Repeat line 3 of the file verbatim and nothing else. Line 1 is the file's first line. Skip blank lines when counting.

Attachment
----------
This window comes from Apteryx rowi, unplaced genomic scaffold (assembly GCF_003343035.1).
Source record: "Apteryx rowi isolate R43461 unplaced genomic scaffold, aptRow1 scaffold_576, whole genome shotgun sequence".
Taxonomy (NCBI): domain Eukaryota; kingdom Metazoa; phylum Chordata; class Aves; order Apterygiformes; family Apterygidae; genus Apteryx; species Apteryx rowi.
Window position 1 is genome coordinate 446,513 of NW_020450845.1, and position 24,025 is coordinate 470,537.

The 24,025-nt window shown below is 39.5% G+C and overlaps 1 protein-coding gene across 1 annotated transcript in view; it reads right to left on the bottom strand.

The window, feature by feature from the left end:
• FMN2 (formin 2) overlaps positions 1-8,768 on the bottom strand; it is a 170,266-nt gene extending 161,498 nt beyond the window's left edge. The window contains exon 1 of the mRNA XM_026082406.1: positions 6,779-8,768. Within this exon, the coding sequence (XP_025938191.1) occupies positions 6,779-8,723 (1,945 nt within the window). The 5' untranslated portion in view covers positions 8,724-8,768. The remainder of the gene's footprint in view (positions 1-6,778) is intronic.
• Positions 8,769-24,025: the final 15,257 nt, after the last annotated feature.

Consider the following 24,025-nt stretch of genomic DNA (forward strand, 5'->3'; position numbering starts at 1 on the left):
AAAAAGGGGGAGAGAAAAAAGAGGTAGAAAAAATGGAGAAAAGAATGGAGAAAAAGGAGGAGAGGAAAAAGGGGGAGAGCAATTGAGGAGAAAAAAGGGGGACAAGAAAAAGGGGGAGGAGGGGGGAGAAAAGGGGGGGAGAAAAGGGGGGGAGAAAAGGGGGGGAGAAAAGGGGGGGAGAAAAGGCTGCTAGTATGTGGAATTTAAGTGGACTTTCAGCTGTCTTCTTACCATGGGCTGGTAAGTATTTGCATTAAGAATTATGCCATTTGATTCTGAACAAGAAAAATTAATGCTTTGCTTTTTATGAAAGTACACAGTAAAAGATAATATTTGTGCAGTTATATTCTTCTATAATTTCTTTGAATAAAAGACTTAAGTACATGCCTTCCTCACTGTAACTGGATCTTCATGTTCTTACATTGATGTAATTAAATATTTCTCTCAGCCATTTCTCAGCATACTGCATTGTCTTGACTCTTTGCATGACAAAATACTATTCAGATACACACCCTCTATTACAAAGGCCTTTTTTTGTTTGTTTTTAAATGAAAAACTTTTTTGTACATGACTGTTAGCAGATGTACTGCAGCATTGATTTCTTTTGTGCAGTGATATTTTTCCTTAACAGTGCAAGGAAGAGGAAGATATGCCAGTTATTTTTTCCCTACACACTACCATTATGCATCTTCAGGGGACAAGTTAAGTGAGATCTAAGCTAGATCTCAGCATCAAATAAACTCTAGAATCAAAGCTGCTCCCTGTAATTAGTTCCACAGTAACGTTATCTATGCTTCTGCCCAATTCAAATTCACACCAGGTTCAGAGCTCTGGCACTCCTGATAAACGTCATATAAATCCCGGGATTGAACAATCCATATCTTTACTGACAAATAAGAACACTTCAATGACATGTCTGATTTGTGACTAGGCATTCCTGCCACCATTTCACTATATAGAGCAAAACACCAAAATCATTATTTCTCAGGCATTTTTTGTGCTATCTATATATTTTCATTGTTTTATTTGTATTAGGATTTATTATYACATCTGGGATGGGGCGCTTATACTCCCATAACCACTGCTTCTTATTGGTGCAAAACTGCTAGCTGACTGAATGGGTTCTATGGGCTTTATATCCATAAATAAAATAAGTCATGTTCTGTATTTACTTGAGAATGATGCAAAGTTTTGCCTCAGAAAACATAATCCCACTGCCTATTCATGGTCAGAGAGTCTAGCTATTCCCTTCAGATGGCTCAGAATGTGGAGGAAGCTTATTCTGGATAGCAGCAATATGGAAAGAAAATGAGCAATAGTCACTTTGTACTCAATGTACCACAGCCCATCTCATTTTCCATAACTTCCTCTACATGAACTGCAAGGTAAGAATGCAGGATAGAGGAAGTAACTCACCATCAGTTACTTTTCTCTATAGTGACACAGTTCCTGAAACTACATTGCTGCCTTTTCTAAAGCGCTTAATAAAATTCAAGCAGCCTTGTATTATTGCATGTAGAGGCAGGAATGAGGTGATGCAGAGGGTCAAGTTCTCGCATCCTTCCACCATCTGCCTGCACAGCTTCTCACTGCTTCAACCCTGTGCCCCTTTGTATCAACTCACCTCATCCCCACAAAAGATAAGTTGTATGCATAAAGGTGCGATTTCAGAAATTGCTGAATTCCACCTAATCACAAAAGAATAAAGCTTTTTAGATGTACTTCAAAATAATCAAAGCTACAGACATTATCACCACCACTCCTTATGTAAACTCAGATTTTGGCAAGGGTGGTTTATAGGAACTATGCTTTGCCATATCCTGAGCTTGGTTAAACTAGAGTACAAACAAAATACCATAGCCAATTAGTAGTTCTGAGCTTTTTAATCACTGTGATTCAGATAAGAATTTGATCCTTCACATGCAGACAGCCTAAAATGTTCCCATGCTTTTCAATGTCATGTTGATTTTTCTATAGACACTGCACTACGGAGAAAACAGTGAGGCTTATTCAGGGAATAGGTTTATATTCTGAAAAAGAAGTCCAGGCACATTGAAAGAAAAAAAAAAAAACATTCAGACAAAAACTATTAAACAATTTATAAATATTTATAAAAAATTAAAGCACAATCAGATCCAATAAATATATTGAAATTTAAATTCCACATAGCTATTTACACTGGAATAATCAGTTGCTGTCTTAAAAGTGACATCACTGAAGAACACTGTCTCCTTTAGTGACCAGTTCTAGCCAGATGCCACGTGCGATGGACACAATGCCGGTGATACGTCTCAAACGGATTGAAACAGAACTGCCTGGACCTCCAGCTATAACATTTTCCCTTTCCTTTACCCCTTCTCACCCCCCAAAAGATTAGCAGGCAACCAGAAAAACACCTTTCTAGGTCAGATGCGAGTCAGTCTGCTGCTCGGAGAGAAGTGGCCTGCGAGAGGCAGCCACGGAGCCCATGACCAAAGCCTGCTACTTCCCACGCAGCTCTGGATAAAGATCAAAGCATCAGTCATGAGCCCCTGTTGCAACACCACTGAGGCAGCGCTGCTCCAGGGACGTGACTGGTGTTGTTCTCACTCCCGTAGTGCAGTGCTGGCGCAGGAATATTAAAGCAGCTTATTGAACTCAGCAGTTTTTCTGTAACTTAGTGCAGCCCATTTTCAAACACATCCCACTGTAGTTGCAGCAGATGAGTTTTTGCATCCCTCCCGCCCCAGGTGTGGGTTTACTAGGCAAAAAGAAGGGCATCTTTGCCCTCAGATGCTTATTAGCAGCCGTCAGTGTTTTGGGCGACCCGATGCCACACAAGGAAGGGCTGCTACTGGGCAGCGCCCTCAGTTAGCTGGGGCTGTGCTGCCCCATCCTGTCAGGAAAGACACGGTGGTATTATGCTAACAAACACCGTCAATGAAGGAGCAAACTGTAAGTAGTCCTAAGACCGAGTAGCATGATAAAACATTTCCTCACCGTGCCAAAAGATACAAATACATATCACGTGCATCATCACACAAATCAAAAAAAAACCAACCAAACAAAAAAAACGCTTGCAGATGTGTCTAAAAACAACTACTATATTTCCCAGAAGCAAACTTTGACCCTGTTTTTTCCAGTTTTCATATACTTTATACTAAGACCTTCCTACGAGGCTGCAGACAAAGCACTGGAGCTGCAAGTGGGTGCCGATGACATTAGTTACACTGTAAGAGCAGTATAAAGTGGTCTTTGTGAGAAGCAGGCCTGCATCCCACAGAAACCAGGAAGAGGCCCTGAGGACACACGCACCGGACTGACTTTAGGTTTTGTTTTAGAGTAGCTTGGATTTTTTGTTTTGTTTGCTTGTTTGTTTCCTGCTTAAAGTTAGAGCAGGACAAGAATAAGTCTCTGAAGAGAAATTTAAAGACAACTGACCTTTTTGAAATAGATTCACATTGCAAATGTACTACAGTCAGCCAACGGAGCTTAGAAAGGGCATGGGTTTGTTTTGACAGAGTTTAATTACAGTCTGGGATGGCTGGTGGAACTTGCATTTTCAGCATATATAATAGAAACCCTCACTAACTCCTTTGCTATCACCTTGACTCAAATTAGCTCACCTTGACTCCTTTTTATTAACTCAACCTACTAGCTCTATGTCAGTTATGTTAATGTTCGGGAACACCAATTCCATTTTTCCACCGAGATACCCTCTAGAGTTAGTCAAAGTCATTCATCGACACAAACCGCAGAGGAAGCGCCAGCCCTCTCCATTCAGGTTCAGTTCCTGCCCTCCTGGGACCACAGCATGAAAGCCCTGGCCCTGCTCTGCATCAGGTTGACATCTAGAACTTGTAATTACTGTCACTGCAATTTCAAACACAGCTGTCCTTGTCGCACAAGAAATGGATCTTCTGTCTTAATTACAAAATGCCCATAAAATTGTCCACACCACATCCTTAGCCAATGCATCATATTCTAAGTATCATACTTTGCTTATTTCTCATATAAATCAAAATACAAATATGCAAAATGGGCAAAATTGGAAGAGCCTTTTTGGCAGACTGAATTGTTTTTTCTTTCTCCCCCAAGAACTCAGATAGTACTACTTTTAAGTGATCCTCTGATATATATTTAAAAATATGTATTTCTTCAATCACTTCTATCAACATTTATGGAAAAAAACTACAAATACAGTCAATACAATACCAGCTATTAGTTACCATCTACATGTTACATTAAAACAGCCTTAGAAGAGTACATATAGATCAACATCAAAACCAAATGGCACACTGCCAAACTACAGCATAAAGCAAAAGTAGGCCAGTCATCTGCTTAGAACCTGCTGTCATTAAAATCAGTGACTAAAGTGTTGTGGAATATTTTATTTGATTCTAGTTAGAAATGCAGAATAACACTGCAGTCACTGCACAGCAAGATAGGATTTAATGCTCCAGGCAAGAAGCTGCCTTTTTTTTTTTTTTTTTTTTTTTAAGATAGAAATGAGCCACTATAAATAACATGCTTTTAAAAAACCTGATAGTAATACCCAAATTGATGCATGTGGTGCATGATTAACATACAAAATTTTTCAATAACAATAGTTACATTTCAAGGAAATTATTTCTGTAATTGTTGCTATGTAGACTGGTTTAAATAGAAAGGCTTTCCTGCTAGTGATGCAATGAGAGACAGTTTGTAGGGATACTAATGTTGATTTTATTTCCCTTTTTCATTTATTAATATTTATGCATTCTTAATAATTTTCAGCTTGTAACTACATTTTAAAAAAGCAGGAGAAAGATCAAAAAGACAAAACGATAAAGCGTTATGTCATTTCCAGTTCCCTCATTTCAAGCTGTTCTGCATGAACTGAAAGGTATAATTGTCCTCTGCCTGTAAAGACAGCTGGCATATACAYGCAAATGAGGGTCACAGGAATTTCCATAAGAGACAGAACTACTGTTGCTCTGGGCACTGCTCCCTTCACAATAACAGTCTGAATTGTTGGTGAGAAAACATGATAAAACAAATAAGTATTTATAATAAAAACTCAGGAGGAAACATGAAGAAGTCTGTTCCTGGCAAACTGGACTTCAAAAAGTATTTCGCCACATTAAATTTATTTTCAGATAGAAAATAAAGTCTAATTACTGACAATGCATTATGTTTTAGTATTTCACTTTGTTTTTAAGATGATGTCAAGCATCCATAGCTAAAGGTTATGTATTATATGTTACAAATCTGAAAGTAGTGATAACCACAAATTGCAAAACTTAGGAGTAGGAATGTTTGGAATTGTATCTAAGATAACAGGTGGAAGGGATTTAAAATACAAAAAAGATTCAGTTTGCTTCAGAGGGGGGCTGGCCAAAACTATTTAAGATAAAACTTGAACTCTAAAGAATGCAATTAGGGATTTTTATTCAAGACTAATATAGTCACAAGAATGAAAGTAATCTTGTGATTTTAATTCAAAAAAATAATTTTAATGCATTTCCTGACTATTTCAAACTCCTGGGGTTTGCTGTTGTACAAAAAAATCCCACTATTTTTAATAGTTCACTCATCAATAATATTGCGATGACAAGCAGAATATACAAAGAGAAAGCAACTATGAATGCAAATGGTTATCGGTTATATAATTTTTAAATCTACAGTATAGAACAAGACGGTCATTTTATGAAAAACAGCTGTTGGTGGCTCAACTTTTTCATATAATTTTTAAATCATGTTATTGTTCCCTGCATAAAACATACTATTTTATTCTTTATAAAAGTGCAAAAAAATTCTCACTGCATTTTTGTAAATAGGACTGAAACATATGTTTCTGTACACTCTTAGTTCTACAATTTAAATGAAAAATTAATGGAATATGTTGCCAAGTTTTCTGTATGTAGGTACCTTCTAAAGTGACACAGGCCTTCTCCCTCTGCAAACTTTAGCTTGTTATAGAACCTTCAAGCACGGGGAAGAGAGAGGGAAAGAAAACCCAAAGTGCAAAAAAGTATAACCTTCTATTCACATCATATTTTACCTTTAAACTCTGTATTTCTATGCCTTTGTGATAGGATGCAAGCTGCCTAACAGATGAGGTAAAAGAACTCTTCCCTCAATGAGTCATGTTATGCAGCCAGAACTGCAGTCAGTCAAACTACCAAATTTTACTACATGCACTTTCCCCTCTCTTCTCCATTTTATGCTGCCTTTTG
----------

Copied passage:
Taxonomy (NCBI): domain Eukaryota; kingdom Metazoa; phylum Chordata; class Aves; order Apterygiformes; family Apterygidae; genus Apteryx; species Apteryx rowi.